In System x, we anticipate that we gained share for the second consecutive quarter.

 

Our storage products held share.  We had over 65 High End Tape competitive displacements in the second quarter and strong performance in our Storage acquisitions XIV and Diligent — which also have significant software content.

 

Focusing on the brands:

 

System z revenue declined 39 percent year to year and 35 percent at constant currency as we wrapped around on a very strong compare.

 

Major markets were weak as we experienced a lengthening of the customer decision cycle for hardware commitments.  Our growth markets were up 17 percent at constant currency.

 

MIPS declined 20 percent in the quarter, but were up 4 percent on a two year compounded growth rate as we simply had a very tough compare in the second quarter of 2008 — which was up 34 percent.

 

Profitability improved as gross profit margin expanded by 3 points year to year due to a higher percentage of microcode upgrades.

 

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Later this month, we will announce new System z workloads that target growing market segments such as Business Applications, Data Warehousing, and Security.  These new custom offerings that we’ll call “System z Solution Editions” — integrate a portfolio of enterprise software and security products with the System z platform.  They will be competitively positioned to attract new workloads to System z , and will expand the platform’s value proposition to both new and existing customers.

 

Converged System p declined 13 percent year to year and 8 percent at constant currency.

 

We gained share in the UNIX market for the fifth consecutive quarter.  Share gains have been the most pronounced in the midrange and high end of our product line, where our success in driving consolidation and virtualization has delivered proven results.  As I mentioned earlier, we doubled the number of competitive displacements from the first quarter.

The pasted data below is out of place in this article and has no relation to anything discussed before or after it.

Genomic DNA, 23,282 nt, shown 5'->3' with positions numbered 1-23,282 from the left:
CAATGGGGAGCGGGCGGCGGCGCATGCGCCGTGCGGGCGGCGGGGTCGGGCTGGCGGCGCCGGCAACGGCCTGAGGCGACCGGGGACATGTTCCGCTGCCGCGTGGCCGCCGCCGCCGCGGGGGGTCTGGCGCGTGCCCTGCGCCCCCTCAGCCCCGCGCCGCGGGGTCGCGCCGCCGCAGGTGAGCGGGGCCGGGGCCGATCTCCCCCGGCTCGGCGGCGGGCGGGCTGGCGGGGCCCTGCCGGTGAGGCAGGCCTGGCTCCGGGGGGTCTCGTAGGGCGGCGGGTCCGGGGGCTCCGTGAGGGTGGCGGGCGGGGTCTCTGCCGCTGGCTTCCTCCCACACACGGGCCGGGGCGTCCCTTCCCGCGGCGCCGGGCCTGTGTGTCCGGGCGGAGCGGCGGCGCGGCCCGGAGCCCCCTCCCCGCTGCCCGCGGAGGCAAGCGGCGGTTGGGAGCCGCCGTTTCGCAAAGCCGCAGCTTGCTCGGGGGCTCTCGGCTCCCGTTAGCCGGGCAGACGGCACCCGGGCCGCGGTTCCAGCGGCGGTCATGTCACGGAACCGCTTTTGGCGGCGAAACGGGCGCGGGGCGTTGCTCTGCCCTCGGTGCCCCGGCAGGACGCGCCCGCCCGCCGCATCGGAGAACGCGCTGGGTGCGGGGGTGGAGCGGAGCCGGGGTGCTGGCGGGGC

Gross profit margin also improved 2 points year to year through solid cost management.

 

System x server revenue declined 22 percent year to year, or 17 percent at constant currency, and we gained share for the second consecutive quarter.

 

We believe the improved sales execution and strong performance from our new products will enable us to continue to gain market share through the second half.

 

Blades were down 6 percent year to year.  IBM was the first to deliver blades with the new x86 processors, and we benefited from strong customer adoption of this new technology.  We believe we gained share in blades overall.

 

We also expanded margins in System x.

 

Storage revenue declined 20 percent year to year, 15 percent at constant currency, and we expect to hold share despite double-digit declines in both disk and tape.

 

Our storage acquisitions are ramping well.  XIV added over 100 new Storage customers in the second quarter.  Since we purchased the company, we’ve added over 200 new customers who had not purchased IBM Open Storage in the last two years.

 

The value in storage continues to shift to software and, as I mentioned during our software discussion, we had very strong performance in this space.

 

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Now let me close my comments on Systems and Technology by saying that with our new capabilities and continued share gains, we expect to improve revenue performance starting in the third quarter, and deliver year to year profit growth in the fourth quarter.

 

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Cash Flow Analysis

 

Turning to cash flow, we generated $3.4 billion of free cash flow in the quarter, down about $260 million year to year.

 

The decline was driven by less cash from sales cycle working capital, a higher level of workforce rebalancing payments, and higher retirement-related funding requirements, mitigated by the impact of lower net tax payments.

 

Even with that, Free Cash Flow was up $200 million in the first half to $4.5 billion.

 

With this strong and recurring free cash flow, we were able to return $4.8 billion to shareholders in the first half.

 

We paid $1.4 billion in dividends — this includes a 10 percent increase approved by the board of directors in April.  We’ve tripled our dividend over the last 5 years.